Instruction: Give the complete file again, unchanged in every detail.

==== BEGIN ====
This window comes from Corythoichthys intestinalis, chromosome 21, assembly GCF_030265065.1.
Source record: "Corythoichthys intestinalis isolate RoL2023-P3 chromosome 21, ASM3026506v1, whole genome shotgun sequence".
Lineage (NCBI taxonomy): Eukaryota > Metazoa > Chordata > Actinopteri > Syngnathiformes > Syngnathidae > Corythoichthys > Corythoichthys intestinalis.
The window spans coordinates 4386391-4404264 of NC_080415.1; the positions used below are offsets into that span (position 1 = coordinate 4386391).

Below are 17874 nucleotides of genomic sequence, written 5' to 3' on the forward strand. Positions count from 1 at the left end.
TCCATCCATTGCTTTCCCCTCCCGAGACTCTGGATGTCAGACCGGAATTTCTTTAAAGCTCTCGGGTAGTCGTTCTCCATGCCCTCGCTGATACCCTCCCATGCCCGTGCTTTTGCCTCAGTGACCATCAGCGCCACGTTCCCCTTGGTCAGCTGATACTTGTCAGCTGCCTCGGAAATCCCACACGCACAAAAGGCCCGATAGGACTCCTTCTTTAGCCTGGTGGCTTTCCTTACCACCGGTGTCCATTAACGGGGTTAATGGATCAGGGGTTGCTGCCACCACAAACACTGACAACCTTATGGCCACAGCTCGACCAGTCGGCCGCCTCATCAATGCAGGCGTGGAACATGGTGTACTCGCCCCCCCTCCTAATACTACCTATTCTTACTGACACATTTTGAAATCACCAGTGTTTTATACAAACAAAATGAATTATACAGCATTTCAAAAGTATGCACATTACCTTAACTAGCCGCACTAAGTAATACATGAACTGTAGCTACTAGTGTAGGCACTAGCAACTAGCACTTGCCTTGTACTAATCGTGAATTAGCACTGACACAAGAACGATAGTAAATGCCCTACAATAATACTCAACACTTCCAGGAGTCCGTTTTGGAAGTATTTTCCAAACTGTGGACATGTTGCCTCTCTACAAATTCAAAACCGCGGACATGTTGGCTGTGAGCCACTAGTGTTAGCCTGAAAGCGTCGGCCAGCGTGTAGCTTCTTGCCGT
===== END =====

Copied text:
This window comes from Corythoichthys intestinalis, chromosome 21, assembly GCF_030265065.1.
Source record: "Corythoichthys intestinalis isolate RoL2023-P3 chromosome 21, ASM3026506v1, whole genome shotgun sequence".
Lineage (NCBI taxonomy): Eukaryota > Metazoa > Chordata > Actinopteri > Syngnathiformes > Syngnathidae > Corythoichthys > Corythoichthys intestinalis.
The window spans coordinates 4386391-4404264 of NC_080415.1; the positions used below are offsets into that span (position 1 = coordinate 4386391).

Below are 17874 nucleotides of genomic sequence, written 5' to 3' on the forward strand. Positions count from 1 at the left end.
TCCATCCATTGCTTTCCCCTCCCGAGACTCTGGATGTCAGACCGGAATTTCTTTAAAGCTCTCGGGTAGTCGTTCTCCATGCCCTCGCTGATACCCTCCCATGCCCGTGCTTTTGCCTCAGTGACCATCAGCGCCACGTTCCCCTTGGTCAGCTGATACTTGTCAGCTGCCTCGGAAATCCCACACGCACAAAAGGCCCGATAGGACTCCTTCTTTAGCCTGGTGGCTTTCCTTACCACCGGTGTCCATTAACGGGGTTAATGGATCAGGGGTTGCTGCCACCACAAACACTGACAACCTTATGGCCACAGCTCGACCAGTCGGCCGCCTCATCAATGCAGGCGTGGAACATGGTGTACTCGCCCCCCCTCCTAATACTACCTATTCTTACTGACACATTTTGAAATCACCAGTGTTTTATACAAACAAAATGAATTATACAGCATTTCAAAAGTATGCACATTACCTTAACTAGCCGCACTAAGTAATACATGAACTGTAGCTACTAGTGTAGGCACTAGCAACTAGCACTTGCCTTGTACTAATCGTGAATTAGCACTGACACAAGAACGATAGTAAATGCCCTACAATAATACTCAACACTTCCAGGAGTCCGTTTTGGAAGTATTTTCCAAACTGTGGACATGTTGCCTCTCTACAAATTCAAAACCGCGGACATGTTGGCTGTGAGCCACTAGTGTTAGCCTGAAAGCGTCGGCCAGCGTGTAGCTTCTTGCCGT